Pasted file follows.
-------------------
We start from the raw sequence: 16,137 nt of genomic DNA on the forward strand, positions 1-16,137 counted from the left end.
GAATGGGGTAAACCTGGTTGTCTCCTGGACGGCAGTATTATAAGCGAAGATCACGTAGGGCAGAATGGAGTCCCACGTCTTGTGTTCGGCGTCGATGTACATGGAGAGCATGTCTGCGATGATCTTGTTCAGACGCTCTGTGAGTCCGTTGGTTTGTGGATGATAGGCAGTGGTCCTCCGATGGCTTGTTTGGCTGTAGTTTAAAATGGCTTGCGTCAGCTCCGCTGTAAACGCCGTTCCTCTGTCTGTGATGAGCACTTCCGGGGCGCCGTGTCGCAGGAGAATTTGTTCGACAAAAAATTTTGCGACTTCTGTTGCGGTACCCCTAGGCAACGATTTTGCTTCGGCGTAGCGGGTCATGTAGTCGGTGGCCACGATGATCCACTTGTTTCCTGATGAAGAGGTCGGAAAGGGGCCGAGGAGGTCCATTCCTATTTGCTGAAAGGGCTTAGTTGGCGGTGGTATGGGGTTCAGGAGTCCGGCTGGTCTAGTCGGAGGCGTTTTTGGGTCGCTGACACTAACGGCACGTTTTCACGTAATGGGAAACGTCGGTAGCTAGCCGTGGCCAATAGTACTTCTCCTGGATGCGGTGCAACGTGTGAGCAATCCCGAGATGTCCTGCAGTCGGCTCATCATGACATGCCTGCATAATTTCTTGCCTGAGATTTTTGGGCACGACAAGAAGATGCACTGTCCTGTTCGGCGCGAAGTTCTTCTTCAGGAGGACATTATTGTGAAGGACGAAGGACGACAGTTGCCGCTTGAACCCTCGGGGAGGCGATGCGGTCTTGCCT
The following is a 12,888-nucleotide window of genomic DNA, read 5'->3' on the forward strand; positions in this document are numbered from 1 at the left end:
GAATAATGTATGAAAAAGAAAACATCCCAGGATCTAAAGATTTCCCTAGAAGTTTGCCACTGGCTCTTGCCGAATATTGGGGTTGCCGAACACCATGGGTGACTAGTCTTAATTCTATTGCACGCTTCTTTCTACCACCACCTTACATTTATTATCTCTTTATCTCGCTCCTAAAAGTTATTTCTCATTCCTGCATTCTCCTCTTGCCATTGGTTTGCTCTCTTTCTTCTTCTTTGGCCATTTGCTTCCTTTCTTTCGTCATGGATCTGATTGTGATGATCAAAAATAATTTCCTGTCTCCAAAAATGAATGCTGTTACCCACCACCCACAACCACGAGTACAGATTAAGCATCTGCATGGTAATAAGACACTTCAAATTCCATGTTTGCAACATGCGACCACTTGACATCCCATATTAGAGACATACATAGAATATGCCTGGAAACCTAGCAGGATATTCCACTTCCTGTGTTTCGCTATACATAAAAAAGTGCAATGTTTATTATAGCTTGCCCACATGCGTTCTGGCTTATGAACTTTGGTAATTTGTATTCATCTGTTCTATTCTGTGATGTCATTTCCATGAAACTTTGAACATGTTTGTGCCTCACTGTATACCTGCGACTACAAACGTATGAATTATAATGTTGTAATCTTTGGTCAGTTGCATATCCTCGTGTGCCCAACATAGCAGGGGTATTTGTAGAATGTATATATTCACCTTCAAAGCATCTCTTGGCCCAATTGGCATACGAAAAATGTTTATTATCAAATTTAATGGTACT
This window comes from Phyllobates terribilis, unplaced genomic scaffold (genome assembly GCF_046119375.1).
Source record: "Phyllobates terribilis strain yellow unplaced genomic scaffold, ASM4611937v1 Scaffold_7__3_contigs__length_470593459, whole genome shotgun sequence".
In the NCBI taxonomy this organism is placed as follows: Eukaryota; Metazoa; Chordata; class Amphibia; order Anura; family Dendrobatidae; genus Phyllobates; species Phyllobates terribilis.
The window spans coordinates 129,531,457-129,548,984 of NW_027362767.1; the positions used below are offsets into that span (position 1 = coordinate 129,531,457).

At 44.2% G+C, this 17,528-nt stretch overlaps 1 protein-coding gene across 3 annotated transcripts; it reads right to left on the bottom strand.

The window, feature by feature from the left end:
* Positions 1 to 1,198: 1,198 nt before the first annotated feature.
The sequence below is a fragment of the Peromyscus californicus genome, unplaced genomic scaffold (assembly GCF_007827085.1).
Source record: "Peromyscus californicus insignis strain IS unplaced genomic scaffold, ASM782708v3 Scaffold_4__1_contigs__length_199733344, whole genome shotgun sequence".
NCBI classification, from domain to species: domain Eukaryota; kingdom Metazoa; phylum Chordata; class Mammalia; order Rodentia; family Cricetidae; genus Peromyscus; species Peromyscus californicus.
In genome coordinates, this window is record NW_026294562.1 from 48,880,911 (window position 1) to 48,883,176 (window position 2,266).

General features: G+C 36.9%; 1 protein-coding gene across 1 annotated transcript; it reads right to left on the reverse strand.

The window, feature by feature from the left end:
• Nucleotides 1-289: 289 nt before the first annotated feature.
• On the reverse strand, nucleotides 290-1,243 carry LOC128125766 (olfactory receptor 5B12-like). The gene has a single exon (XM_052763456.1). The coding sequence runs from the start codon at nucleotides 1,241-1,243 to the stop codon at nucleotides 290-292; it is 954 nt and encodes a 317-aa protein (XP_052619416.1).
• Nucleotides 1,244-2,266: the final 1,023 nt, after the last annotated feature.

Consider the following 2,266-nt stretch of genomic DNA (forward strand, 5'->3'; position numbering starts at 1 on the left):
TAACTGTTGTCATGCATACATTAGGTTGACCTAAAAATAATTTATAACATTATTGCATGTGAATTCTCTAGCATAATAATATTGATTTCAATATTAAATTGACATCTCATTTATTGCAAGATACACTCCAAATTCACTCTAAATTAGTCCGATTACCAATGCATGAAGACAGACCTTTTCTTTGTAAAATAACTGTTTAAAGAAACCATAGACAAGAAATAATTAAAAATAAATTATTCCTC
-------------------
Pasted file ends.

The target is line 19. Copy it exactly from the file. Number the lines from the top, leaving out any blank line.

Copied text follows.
• On the reverse strand, nucleotides 290-1,243 carry LOC128125766 (olfactory receptor 5B12-like). The gene has a single exon (XM_052763456.1). The coding sequence runs from the start codon at nucleotides 1,241-1,243 to the stop codon at nucleotides 290-292; it is 954 nt and encodes a 317-aa protein (XP_052619416.1).